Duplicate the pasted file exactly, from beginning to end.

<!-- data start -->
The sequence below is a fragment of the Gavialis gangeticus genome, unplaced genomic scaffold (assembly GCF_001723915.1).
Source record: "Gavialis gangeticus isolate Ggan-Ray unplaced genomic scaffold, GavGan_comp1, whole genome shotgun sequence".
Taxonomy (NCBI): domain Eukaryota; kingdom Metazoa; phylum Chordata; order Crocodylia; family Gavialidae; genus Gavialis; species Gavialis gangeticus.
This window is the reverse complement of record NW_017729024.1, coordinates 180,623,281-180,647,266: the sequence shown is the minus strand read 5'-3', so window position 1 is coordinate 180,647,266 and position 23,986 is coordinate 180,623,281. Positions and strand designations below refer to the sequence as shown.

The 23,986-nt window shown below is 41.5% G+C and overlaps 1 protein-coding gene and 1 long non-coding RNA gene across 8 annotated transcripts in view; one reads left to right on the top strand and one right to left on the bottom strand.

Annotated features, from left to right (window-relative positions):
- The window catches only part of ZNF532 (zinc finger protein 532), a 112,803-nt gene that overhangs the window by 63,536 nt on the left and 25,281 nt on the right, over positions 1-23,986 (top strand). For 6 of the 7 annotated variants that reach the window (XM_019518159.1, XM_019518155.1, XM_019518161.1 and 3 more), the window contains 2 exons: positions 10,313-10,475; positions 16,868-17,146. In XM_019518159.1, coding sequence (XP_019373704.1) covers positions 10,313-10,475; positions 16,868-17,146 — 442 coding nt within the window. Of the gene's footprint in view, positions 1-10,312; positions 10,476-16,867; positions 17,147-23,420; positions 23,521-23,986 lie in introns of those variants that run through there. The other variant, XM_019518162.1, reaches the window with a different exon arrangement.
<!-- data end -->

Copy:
The sequence below is a fragment of the Gavialis gangeticus genome, unplaced genomic scaffold (assembly GCF_001723915.1).
Source record: "Gavialis gangeticus isolate Ggan-Ray unplaced genomic scaffold, GavGan_comp1, whole genome shotgun sequence".
Taxonomy (NCBI): domain Eukaryota; kingdom Metazoa; phylum Chordata; order Crocodylia; family Gavialidae; genus Gavialis; species Gavialis gangeticus.
This window is the reverse complement of record NW_017729024.1, coordinates 180,623,281-180,647,266: the sequence shown is the minus strand read 5'-3', so window position 1 is coordinate 180,647,266 and position 23,986 is coordinate 180,623,281. Positions and strand designations below refer to the sequence as shown.

The 23,986-nt window shown below is 41.5% G+C and overlaps 1 protein-coding gene and 1 long non-coding RNA gene across 8 annotated transcripts in view; one reads left to right on the top strand and one right to left on the bottom strand.

Annotated features, from left to right (window-relative positions):
- The window catches only part of ZNF532 (zinc finger protein 532), a 112,803-nt gene that overhangs the window by 63,536 nt on the left and 25,281 nt on the right, over positions 1-23,986 (top strand). For 6 of the 7 annotated variants that reach the window (XM_019518159.1, XM_019518155.1, XM_019518161.1 and 3 more), the window contains 2 exons: positions 10,313-10,475; positions 16,868-17,146. In XM_019518159.1, coding sequence (XP_019373704.1) covers positions 10,313-10,475; positions 16,868-17,146 — 442 coding nt within the window. Of the gene's footprint in view, positions 1-10,312; positions 10,476-16,867; positions 17,147-23,420; positions 23,521-23,986 lie in introns of those variants that run through there. The other variant, XM_019518162.1, reaches the window with a different exon arrangement.